At the very outset of Ehraz Zaman’s documentary, “In A Dissent Manner,” we are treated to an aerial perspective capturing the esteemed Aligarh Muslim University. An endorsement video follows — spotlighting the university’s inception, foundational principles, enduring legacy, and profound importance in the lives of numerous Muslims nationwide. The video adeptly delineates the expansive geographical expanse of the institution and highlights its secular outlook despite its status as a minority establishment. Furthermore, it sheds light on the university’s integral function as a convergence point, accommodating students from various corners of the nation.

Yet, within a mere minute of the endorsement commencement — an abrupt transition follows, placing us squarely amid student protests against the draconian CAA-NRC and the subsequent intense police brutality. It is replete with tear gas discharges, stone pelting, officers advancing onto campuses, ruthless harassment, selective detention, and bullying of students beyond any reasonable measure. It constitutes a striking opening to the documentary, characterized by its unrelenting and direct narrative approach. With no reservations, it exposes the established order — holding it culpable for the tumultuous events of the night of December 15, 2019.

“In  A Dissent Manner” meticulously recounts the incursion of the Rapid Action Force breaching the university gates. The RAF forcibly entered, assailing students, extracting them forcefully, subjecting them to brutal beatings, vandalizing their property, and hurling egregious insults. The documentary also elucidates the partisan investigation that ensued — revealing how numerous students faced unwarranted detentions and are still dealing with FIRs filed against them. It intricately portrays the orchestrated nature of the assault — aimed at suppressing a peaceful uprising and stifling students who were merely exercising their right to question the prevailing order.

“In A Dissent Manner,” which has graced prestigious film festivals such as the Kerala Documentary Festival, Indian Documentary Film Festival Bhubaneswar, Kolkata Film Festival, and Doc. World, among others, stands apart from the plethora of films that merely function as protest showreels, reducing storytelling to a mere instrument of activism through a montage of newspaper clippings, speeches, CCTV footage, and a chronicle of prevailing political occurrences. Unlike those, it does not compromise its narrative potency. Instead, it relies on in-depth, first-hand accounts to rescue itself from such a fate.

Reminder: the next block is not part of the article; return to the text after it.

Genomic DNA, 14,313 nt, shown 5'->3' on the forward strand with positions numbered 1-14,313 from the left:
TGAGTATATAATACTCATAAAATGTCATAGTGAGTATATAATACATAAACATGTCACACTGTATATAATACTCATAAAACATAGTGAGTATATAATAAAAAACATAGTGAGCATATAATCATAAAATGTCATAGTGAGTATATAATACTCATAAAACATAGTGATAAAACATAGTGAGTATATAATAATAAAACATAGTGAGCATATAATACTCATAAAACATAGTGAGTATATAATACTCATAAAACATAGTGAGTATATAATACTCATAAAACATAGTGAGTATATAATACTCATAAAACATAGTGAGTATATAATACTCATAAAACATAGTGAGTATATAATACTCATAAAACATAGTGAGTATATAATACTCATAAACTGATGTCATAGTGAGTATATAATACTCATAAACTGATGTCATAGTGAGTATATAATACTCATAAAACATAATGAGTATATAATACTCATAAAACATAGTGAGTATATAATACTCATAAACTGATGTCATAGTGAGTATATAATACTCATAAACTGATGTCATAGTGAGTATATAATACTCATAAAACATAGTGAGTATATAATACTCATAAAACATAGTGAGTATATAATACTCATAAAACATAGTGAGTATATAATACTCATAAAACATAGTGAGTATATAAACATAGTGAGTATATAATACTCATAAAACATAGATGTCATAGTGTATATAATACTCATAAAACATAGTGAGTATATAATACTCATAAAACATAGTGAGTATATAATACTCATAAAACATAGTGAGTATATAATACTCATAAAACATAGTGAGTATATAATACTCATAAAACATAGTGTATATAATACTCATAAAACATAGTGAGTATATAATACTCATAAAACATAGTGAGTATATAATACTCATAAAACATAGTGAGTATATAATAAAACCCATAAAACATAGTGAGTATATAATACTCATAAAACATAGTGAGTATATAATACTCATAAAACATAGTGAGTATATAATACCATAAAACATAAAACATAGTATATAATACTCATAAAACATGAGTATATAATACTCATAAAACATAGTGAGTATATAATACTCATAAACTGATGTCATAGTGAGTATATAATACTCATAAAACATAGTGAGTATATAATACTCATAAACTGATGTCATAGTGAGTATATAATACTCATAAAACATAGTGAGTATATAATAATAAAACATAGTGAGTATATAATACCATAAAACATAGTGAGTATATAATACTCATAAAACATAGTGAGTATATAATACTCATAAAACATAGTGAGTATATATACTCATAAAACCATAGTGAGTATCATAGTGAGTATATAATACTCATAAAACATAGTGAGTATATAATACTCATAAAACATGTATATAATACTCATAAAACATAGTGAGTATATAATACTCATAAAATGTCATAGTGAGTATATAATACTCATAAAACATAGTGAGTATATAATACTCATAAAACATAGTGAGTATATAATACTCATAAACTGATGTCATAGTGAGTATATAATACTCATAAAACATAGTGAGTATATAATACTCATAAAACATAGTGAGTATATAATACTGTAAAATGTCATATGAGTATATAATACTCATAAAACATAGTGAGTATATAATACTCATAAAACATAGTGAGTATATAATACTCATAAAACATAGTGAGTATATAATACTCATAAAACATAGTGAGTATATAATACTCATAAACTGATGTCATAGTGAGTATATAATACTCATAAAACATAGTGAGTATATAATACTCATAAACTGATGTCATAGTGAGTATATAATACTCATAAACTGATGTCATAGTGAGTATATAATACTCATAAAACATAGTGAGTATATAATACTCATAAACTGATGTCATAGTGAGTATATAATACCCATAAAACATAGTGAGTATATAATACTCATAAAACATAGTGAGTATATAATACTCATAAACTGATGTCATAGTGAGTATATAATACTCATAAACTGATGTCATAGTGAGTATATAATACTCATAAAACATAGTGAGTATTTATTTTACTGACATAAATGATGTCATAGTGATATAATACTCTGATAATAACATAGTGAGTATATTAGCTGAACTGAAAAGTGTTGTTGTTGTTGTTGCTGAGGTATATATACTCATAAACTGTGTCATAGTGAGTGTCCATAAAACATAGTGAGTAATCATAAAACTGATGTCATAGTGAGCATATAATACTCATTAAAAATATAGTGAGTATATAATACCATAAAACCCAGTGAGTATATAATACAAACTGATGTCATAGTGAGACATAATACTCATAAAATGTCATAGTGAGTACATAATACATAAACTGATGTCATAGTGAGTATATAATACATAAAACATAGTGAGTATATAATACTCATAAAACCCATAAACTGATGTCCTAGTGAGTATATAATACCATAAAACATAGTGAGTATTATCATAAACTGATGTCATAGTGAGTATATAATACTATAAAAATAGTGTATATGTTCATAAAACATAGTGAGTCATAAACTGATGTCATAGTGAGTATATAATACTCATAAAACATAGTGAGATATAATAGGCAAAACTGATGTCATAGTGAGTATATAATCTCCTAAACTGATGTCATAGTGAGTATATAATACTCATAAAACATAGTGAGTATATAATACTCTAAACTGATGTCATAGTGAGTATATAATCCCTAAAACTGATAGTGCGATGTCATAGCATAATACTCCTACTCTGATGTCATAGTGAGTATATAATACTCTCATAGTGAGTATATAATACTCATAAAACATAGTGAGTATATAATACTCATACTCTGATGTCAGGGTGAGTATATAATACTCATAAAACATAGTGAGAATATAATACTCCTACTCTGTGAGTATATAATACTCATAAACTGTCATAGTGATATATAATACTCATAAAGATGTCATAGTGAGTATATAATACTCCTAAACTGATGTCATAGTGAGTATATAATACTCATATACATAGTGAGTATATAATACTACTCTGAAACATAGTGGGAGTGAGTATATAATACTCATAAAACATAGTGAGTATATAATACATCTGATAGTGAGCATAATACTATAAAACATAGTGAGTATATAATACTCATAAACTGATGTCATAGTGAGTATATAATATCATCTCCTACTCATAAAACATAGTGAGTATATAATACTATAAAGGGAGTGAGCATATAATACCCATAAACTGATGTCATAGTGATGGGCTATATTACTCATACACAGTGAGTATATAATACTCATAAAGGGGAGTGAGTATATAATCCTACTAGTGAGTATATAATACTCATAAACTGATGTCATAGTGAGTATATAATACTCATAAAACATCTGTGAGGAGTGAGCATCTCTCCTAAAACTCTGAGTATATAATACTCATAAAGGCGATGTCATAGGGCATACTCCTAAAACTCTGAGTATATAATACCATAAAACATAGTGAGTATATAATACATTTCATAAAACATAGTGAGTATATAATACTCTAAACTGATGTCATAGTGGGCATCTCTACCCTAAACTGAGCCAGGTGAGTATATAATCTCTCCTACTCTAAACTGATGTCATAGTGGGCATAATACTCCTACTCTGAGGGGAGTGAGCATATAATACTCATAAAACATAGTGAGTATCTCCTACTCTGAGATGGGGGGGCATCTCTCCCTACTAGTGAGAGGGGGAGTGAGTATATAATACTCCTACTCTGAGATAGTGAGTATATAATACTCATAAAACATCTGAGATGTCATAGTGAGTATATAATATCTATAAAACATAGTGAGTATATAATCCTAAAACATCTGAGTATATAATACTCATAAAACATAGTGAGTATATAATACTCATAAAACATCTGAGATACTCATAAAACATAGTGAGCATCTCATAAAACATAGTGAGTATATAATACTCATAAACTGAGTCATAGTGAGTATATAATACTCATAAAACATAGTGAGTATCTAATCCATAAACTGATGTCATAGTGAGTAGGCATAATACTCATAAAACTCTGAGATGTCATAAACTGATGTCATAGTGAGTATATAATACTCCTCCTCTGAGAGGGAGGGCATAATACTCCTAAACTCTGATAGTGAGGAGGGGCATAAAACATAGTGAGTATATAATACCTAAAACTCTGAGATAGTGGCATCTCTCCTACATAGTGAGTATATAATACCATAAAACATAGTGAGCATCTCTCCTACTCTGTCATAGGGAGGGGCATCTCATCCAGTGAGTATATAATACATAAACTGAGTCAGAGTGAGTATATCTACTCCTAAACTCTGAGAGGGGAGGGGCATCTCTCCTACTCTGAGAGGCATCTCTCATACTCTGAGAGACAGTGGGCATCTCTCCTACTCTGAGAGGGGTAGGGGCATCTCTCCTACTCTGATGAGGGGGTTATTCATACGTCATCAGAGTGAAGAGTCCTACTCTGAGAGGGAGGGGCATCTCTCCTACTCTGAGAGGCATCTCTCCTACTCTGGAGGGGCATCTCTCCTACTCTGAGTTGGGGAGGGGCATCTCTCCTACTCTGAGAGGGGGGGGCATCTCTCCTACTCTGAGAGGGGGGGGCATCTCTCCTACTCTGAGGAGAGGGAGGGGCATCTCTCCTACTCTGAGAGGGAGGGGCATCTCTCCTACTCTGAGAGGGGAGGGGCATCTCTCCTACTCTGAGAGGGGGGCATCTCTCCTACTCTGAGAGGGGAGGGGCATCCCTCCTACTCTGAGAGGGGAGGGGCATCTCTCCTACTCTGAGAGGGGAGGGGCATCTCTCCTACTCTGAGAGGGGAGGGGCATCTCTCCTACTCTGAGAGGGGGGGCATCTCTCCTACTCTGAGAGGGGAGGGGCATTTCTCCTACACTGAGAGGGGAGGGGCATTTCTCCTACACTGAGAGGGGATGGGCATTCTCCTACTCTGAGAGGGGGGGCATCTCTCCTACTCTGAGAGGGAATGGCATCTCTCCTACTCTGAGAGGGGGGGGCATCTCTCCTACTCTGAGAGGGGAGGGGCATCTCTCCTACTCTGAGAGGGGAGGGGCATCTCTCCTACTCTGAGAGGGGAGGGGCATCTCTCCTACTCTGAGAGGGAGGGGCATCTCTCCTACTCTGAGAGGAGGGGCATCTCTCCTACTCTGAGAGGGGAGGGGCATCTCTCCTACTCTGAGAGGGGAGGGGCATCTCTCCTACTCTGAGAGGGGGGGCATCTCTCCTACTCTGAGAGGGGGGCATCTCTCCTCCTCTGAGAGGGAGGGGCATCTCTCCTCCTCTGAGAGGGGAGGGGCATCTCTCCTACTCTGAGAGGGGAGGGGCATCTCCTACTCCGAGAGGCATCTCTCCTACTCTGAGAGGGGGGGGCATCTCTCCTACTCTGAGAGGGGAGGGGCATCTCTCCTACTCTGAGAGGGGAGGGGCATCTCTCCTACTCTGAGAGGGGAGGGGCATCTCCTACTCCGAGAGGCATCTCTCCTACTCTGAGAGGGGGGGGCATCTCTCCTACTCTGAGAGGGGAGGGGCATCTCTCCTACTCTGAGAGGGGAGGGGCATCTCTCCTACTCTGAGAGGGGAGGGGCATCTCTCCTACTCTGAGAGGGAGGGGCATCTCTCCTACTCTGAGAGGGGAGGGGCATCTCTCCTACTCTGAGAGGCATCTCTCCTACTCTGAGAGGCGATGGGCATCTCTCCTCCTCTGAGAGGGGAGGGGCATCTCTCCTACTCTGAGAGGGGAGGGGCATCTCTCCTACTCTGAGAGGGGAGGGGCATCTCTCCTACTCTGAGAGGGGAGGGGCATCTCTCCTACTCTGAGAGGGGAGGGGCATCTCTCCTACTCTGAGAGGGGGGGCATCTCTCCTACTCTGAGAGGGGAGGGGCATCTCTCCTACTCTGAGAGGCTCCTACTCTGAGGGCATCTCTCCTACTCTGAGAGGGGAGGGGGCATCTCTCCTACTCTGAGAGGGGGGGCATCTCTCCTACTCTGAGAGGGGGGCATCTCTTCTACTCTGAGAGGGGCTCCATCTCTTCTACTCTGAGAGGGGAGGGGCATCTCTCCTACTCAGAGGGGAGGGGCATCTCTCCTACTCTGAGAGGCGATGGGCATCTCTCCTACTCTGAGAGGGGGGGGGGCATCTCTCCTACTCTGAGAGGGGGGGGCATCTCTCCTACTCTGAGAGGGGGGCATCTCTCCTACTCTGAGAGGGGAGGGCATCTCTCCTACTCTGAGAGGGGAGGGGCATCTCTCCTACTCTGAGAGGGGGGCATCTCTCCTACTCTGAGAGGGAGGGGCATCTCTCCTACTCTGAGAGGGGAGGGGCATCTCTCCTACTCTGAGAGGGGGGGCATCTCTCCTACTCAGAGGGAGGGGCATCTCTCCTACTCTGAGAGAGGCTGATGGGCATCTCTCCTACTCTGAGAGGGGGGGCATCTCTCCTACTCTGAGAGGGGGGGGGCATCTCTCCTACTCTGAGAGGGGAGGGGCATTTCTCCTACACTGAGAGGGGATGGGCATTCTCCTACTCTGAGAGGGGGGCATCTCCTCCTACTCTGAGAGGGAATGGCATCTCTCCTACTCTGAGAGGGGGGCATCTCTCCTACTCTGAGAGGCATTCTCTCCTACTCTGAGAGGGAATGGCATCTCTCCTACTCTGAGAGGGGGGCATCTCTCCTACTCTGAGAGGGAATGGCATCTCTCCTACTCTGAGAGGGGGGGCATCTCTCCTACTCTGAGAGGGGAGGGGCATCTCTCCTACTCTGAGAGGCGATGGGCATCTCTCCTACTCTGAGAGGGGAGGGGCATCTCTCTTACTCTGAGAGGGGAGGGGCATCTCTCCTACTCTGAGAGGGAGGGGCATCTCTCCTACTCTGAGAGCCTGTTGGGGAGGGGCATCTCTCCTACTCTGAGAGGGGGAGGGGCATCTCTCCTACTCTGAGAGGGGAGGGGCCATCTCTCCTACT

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The accounts provided by longstanding lecturers at Aligarh Muslim University, who have witnessed its evolution into a profoundly secular and democratic space over the decades, add a compelling layer to the narrative. Their experiences resonate with trauma as they recount the disheartening transformation of the university into a veritable war zone, succumbing to the pervasive influence of fascism. Through their voices, the film transcends the superficiality of conventional protest documentaries, delving into the complex nuances of an institution’s metamorphosis and the impact on individuals who have been integral to its journey. In doing so, it elevates itself beyond a mere activism platform, emerging as a compelling exploration of the intersection between personal narratives and broader sociopolitical shifts.